Archaeologists unearth soldiers killed in Battle of Camden

Archaeologists have unearthed the skeletal remains of soldiers that died in the Battle of Camden during the Revolutionary War.

The Battle of Camden (August 16, 1780), also known as the Battle of Camden Court House, was a major victory for the British in the Southern theatre of the American Revolutionary War.

British forces under Lieutenant General Charles, Lord Cornwallis routed the numerically superior U.S. forces led by Major General Horatio Gates outside of Camden, South Carolina, strengthening the British hold on the Carolinas following the capture of Charleston.

 

Archaeologists, acting on behalf of the Historic Camden Foundation, have unearthed the skeletal remains and accompanying artefacts of 14 Revolutionary War soldiers on the site where the Battle of Camden was fought.

Battle of Camden
Battle of Camden – Image Credit : Public Domain

Dr. Steven D. Smith, research professor, South Carolina Institute of Archaeology and Anthropology and principal investigator for the project. “This is a rare opportunity to examine and analyse a large sample of Revolutionary War soldiers to get information about their health and diet, age, gender, and compare the forensic data to the historic record.”

Based on preliminary field examinations, the team believes that 12 of the bodies are Patriot Continental soldiers, one is likely a North Carolina Loyalist, and one is British soldier from the 71xt Regiment of Foot, Fraser’s Highlanders.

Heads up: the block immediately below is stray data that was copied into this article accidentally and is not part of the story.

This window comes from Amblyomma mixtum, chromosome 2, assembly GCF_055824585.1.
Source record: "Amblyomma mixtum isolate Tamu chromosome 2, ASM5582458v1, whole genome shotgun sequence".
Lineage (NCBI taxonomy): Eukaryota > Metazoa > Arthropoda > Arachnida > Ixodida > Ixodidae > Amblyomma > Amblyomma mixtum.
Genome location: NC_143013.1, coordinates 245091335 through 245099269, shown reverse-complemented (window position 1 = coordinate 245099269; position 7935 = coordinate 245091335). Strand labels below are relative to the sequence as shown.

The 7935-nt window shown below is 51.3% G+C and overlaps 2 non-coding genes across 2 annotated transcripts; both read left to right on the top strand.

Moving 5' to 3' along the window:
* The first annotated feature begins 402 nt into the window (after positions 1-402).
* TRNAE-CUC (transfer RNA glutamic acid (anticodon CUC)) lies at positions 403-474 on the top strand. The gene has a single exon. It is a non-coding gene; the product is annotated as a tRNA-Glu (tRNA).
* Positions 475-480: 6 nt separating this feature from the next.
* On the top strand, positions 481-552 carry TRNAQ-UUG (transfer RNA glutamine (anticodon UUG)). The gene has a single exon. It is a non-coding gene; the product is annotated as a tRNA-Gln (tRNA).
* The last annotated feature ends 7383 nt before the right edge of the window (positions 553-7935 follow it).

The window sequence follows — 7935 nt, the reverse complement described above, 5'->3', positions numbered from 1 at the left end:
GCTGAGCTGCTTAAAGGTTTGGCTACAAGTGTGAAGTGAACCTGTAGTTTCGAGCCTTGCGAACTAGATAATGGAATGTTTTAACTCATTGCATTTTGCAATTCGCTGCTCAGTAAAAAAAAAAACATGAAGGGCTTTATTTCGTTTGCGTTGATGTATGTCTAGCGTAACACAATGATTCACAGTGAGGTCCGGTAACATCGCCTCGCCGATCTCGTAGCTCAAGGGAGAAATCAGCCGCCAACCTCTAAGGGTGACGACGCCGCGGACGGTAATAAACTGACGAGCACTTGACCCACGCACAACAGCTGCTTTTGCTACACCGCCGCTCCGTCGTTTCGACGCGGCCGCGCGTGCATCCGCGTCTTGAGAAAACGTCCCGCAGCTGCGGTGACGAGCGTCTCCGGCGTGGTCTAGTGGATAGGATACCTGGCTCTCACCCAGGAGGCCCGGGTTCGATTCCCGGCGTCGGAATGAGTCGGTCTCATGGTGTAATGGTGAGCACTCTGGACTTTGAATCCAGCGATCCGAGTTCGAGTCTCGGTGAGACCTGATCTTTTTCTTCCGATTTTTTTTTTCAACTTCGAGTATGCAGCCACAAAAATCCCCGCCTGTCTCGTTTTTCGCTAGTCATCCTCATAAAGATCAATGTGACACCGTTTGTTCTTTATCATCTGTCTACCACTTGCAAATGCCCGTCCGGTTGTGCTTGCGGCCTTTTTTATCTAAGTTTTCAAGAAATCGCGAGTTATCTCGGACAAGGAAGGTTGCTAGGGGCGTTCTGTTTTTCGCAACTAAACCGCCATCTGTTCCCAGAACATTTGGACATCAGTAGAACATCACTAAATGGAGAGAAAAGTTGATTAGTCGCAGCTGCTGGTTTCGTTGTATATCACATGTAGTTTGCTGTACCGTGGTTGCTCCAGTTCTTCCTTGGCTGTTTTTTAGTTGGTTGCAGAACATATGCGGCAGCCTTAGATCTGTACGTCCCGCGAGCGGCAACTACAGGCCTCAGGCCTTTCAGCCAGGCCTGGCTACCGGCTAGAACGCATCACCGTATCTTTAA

SCIAA archaeologist, James Legg said: “People visit battlefields like Camden, Cowpens and Kings Mountain every day, and don’t consider that they are walking in unmarked cemeteries. The dead are still there.

 

The work we are doing honours their sacrifice by shedding light on details that are not yet documented in the historical record and by providing them with decent marked graves for the contemplation of battlefield visitors.”

Planning is underway by SCBPT and Camden area partners for reinternment ceremonies on April 20-22, 2023.

South Carolina Battleground Preservation Trust

Header Image Credit : South Carolina Battleground Preservation Trust

 

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